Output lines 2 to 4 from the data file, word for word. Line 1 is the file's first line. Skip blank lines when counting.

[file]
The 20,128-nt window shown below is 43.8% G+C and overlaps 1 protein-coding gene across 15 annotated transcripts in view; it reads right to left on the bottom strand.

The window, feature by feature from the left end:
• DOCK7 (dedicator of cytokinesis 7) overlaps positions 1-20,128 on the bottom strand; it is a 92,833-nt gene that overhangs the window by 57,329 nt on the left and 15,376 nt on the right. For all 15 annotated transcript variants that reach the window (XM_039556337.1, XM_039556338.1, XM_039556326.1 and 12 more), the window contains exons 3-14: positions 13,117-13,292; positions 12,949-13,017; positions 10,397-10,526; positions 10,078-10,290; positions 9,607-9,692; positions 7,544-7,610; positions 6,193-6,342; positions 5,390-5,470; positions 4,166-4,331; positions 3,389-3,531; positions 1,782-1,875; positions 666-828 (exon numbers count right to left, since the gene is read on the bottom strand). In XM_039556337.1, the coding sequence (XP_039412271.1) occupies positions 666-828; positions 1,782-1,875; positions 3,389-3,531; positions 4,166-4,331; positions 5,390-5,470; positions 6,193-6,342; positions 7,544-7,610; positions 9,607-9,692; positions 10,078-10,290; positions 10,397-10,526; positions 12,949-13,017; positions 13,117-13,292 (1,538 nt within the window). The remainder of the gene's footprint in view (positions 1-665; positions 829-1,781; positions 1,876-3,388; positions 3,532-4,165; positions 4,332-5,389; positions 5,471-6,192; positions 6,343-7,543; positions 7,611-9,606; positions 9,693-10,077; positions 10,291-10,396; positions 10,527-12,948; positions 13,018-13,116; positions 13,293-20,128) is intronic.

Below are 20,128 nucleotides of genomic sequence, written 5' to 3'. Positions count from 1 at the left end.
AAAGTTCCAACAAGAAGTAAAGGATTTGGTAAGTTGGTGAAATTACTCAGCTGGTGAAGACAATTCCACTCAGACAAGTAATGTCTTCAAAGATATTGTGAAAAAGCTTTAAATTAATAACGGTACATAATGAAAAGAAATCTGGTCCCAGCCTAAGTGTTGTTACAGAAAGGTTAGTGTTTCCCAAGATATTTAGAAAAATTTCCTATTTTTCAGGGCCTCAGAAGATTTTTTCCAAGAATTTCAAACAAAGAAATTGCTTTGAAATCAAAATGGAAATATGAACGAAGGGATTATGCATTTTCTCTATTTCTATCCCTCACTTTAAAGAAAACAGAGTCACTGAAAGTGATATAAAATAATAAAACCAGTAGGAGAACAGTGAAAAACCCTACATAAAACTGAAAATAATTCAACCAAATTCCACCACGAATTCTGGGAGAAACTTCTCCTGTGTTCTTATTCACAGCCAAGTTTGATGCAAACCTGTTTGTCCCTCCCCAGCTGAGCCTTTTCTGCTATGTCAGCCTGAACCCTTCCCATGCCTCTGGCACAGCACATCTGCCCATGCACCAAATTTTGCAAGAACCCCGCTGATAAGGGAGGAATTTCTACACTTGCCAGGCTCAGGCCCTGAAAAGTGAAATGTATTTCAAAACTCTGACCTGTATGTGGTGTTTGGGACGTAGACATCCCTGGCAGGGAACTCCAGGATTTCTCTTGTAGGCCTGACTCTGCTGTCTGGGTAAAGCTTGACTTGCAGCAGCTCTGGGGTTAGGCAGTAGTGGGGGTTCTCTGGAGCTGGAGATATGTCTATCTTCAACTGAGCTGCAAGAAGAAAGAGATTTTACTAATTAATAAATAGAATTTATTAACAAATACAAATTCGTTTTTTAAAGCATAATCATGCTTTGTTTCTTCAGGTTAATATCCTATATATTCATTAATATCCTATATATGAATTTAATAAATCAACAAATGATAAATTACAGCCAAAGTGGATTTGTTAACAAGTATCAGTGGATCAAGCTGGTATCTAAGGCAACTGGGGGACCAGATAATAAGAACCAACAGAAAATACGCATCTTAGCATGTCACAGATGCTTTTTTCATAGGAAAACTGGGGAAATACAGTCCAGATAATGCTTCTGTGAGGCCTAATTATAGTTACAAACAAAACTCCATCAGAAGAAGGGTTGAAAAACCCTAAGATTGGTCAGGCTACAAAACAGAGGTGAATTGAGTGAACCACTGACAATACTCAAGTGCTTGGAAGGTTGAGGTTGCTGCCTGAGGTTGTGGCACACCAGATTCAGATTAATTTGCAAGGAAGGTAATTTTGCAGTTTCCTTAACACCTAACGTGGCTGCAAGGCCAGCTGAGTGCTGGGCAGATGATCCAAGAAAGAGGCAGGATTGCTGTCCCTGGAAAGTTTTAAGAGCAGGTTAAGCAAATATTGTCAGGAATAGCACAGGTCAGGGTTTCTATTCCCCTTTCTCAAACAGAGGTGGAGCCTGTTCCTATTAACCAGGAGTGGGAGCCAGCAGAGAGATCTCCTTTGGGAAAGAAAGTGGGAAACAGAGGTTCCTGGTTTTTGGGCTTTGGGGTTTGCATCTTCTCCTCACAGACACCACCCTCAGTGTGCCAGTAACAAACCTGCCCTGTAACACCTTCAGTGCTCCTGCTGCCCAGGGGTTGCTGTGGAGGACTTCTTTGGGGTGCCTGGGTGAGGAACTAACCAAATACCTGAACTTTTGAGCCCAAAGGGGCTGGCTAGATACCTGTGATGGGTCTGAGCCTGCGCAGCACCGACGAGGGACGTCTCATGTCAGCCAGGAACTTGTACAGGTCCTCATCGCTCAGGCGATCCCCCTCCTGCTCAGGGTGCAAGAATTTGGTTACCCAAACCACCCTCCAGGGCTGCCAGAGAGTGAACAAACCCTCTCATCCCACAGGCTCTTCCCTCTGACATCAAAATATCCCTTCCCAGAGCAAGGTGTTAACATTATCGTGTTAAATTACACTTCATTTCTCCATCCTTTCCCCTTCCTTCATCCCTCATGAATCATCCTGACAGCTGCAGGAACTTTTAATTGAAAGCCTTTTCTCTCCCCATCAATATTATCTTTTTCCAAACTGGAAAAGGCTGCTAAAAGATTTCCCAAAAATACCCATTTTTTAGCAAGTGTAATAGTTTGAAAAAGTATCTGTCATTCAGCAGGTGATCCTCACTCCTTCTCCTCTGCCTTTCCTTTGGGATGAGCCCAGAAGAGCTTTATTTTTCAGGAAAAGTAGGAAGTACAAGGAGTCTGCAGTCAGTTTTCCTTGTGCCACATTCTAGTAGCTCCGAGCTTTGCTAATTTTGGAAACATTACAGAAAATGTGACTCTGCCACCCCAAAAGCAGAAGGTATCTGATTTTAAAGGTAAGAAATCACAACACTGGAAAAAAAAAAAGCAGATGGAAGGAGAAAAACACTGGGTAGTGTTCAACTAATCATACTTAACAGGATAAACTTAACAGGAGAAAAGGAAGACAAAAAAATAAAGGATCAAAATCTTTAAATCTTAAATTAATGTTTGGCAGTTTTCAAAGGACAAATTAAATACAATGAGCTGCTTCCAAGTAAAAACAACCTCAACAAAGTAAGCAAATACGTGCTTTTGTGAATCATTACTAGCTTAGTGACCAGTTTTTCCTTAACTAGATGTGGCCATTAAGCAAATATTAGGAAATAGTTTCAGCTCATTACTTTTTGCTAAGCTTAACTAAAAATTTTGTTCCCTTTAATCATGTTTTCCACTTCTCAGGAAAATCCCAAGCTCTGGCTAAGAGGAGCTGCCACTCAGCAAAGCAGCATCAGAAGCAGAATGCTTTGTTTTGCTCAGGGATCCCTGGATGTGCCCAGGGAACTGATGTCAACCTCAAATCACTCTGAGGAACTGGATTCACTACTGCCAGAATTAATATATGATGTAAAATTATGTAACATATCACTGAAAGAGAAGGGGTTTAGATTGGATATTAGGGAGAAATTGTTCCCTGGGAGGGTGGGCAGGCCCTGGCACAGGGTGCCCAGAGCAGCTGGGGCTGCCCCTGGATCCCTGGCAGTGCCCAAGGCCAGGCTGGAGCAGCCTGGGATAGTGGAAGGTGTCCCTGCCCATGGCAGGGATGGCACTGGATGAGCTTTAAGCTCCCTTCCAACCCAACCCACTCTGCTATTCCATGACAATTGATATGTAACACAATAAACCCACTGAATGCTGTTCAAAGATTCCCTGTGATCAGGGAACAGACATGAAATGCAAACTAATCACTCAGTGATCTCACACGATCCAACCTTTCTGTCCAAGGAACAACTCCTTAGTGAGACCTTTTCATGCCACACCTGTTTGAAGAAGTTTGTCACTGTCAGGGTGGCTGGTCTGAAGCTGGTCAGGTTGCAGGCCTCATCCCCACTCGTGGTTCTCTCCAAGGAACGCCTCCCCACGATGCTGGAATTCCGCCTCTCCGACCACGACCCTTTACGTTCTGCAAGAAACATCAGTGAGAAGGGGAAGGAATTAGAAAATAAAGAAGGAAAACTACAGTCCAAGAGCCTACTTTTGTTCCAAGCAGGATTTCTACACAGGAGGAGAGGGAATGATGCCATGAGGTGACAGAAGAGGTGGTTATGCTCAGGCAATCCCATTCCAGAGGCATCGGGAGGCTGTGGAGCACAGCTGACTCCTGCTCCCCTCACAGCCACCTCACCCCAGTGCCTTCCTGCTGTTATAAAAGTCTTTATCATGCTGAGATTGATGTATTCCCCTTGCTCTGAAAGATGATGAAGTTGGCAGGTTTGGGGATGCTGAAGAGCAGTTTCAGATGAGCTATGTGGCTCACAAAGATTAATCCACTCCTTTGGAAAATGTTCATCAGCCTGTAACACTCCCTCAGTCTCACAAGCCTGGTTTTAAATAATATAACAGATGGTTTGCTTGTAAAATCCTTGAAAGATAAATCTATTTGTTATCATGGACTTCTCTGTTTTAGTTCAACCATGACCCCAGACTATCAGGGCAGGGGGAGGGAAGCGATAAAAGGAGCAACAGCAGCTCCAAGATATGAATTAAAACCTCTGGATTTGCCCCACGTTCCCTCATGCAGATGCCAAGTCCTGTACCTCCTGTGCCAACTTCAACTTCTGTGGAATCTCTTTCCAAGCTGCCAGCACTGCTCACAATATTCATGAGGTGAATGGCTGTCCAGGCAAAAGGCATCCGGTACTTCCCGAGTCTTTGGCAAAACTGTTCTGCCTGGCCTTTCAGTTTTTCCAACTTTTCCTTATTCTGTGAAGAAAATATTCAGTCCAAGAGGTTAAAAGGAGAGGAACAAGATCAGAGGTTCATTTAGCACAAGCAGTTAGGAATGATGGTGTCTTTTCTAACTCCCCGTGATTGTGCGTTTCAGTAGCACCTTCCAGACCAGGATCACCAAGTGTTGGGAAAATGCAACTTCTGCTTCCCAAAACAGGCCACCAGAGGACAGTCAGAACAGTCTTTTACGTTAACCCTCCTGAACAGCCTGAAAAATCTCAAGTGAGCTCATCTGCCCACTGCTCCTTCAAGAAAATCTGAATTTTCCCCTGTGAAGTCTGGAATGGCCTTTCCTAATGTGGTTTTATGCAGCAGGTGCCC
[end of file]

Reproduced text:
The window, feature by feature from the left end:
• DOCK7 (dedicator of cytokinesis 7) overlaps positions 1-20,128 on the bottom strand; it is a 92,833-nt gene that overhangs the window by 57,329 nt on the left and 15,376 nt on the right. For all 15 annotated transcript variants that reach the window (XM_039556337.1, XM_039556338.1, XM_039556326.1 and 12 more), the window contains exons 3-14: positions 13,117-13,292; positions 12,949-13,017; positions 10,397-10,526; positions 10,078-10,290; positions 9,607-9,692; positions 7,544-7,610; positions 6,193-6,342; positions 5,390-5,470; positions 4,166-4,331; positions 3,389-3,531; positions 1,782-1,875; positions 666-828 (exon numbers count right to left, since the gene is read on the bottom strand). In XM_039556337.1, the coding sequence (XP_039412271.1) occupies positions 666-828; positions 1,782-1,875; positions 3,389-3,531; positions 4,166-4,331; positions 5,390-5,470; positions 6,193-6,342; positions 7,544-7,610; positions 9,607-9,692; positions 10,078-10,290; positions 10,397-10,526; positions 12,949-13,017; positions 13,117-13,292 (1,538 nt within the window). The remainder of the gene's footprint in view (positions 1-665; positions 829-1,781; positions 1,876-3,388; positions 3,532-4,165; positions 4,332-5,389; positions 5,471-6,192; positions 6,343-7,543; positions 7,611-9,606; positions 9,693-10,077; positions 10,291-10,396; positions 10,527-12,948; positions 13,018-13,116; positions 13,293-20,128) is intronic.

Below are 20,128 nucleotides of genomic sequence, written 5' to 3'. Positions count from 1 at the left end.